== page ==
FAIRPORT — Stewardship and evangelization are two sides of the same coin, said Lorene Hanley Duquin, coordinator of the Buffalo Diocese’s Come and See evangelization initiative who was keynote speaker at the Rochester Diocese’s fifth-annual Stewardship Day.
She defined evangelization as bringing the good news of Christ into every human situation and said stewardship should be the natural work of Christians, once they have been evangelized.
“Evangelization is what leads you to become a disciple of Jesus, and once you become a disciple of Jesus, what are you supposed to do? You become a good steward,” she said.
Stewardship Day drew 300 people — including 25 pastors, 10 deacons, 10 pastoral administrators and various parish representatives — to Church of the Assumption on May 9, said Mark Clark, an even organizer who is associate director of the diocesan office of Stewardship and Communications.
Bishop Matthew H. Clark, who spoke in an introduction to the event, lauded those involved in parish stewardship for helping parishioners to effectively use their time, talent and treasure. He noted that even in this difficult economic climate, most of the collections in parishes have remained steady, and in some cases have increased.
“I do believe through your awareness of stewardship that people have a sense of their priorities and want to support the work of the Lord,” Bishop Clark said.
In addition to talks by Duquin titled “Stewardship and Evangelization,” “Stewardship and Style” and “When Catholics Don’t Go to Mass,” Charlotte Bruney, pastoral administrator of St. Vincent de Paul Parish in Churchville, and parishioner Joe Dombrowski spoke about their small parish’s success with sacrificial giving. Assumption’s pastor Father Ed Palumbos and a team of parishioners spoke about the parish’s technology ministry and how it helps the parish with evangelization and stewardship.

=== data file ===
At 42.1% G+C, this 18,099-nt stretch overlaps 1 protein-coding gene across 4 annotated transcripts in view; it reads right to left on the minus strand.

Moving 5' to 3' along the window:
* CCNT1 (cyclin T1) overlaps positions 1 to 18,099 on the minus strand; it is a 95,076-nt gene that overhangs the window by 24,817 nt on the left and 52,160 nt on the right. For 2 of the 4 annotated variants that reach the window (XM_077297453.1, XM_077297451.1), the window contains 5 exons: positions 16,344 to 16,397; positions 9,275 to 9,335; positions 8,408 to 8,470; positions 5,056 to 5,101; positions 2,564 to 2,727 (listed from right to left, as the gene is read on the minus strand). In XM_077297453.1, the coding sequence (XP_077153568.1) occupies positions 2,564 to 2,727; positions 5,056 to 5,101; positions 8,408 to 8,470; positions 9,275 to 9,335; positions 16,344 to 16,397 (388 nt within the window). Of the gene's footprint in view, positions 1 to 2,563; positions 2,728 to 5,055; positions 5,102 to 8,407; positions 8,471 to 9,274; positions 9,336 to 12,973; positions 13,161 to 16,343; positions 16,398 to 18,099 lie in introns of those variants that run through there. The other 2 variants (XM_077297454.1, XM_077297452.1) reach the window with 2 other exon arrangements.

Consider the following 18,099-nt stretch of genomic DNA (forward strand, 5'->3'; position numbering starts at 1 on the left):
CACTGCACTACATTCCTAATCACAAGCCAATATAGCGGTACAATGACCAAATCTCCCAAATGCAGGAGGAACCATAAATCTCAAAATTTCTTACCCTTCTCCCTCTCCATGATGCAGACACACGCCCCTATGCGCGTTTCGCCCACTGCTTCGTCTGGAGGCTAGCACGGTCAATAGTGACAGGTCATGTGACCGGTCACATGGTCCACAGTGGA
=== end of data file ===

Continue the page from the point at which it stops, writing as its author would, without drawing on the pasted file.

Each month, more than 1,000 people watch Mass, weddings, baptisms, funerals and other Assumption events over the Internet, said Father Palumbos, noting that Stewardship Day was being streamed live over the Internet as well.
“As good stewards, we are expected to use all our means to preach the Gospel,” he remarked.
Assumption has five cameras that record Mass and other events. The video feed from the cameras is mixed and edited live by volunteer video technicians, and then is streamed live over the Internet as well as onto flat-screen televisions located throughout the church. The televisions broadcast parish announcements when there is no video feed available. The church’s video technicians number more than 35 and are split about evenly between teens and adults, Father Palumbos said.
The church recently debuted its ability to receive online contributions; one memorial contribution has already been received in this manner, he said.
“(Technology) is never going to replace a personal connection with people, but until you get close enough to people to touch them physically, you reach them through digital communications,” Father Palumbos said.
Duquin — author of such books as Why Do We Have to Go to Mass? When a Loved One Leaves the Church, Century of Catholic Converts, Could You Ever Become Catholic? and Could You Come Back to the Catholic Church — advocated for various ministries to reach out to the alienated and unchurched. She said one way to help people connect with the Catholic Church is to help them identify their gifts and ways they can put them to good use.
“As stewards, we have work to do in helping the people in the pews recognize we need their gifts,” she said.
She suggested identifying parishioners’ gifts at the time of new parishioner registration, and providing all parishioners with a handbook or handout listing all the ministries and organizations at the parish. To help people and keep them connected to the parish, Duquin suggested “companion” ministries, including those that accompany a person through the process of an annulment, a cancer fight or grieving.
She said the outreach to parishioners should be an ongoing thing. At her own parish in Williamsville, all parishioners are contacted by phone or in person every five years.
The emphasis on evangelization and stewardship was welcomed by one attendee. Shirley Nagg, a parishioner of St. Felix in Clifton Springs who is a core-team member of the Northwest Ontario County Planning Group’s pastoral-visitation ministry, said she believes there should be a greater outreach to alienated Catholics in the diocese.
“If there are programs (for reaching out to alienated Catholics), they are the best-kept secret in this diocese,” Nagg remarked, adding that she believes outreach programs to the laity also are critical.
Duquin agreed that the work of evangelization and stewardship is crucial.
“We are not just doing this to make our parishes better,” she said. “We are doing this to build the kingdom of God, and we will be held accountable for not just how we use our gifts, but how we help others use their gifts.”